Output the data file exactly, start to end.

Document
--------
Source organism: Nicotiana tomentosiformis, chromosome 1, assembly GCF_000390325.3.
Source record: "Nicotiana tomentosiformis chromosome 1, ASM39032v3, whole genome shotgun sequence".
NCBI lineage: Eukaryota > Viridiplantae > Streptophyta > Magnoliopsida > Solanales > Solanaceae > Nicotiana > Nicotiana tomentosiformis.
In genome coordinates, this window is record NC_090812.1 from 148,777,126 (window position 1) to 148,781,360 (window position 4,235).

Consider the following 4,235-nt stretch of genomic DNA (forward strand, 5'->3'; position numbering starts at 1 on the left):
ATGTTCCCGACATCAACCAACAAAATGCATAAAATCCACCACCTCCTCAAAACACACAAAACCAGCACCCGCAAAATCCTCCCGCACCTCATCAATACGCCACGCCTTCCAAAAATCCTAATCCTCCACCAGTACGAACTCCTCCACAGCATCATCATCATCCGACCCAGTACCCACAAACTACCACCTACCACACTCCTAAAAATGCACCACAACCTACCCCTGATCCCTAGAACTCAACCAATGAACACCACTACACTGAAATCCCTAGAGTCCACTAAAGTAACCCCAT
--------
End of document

Source organism: Nicotiana tomentosiformis, chromosome 1, assembly GCF_000390325.3.
Source record: "Nicotiana tomentosiformis chromosome 1, ASM39032v3, whole genome shotgun sequence".
NCBI lineage: Eukaryota > Viridiplantae > Streptophyta > Magnoliopsida > Solanales > Solanaceae > Nicotiana > Nicotiana tomentosiformis.
In genome coordinates, this window is record NC_090812.1 from 148,777,126 (window position 1) to 148,781,360 (window position 4,235).

Consider the following 4,235-nt stretch of genomic DNA (forward strand, 5'->3'; position numbering starts at 1 on the left):
ATGTTCCCGACATCAACCAACAAAATGCATAAAATCCACCACCTCCTCAAAACACACAAAACCAGCACCCGCAAAATCCTCCCGCACCTCATCAATACGCCACGCCTTCCAAAAATCCTAATCCTCCACCAGTACGAACTCCTCCACAGCATCATCATCATCCGACCCAGTACCCACAAACTACCACCTACCACACTCCTAAAAATGCACCACAACCTACCCCTGATCCCTAGAACTCAACCAATGAACACCACTACACTGAAATCCCTAGAGTCCACTAAAGTAACCCCAT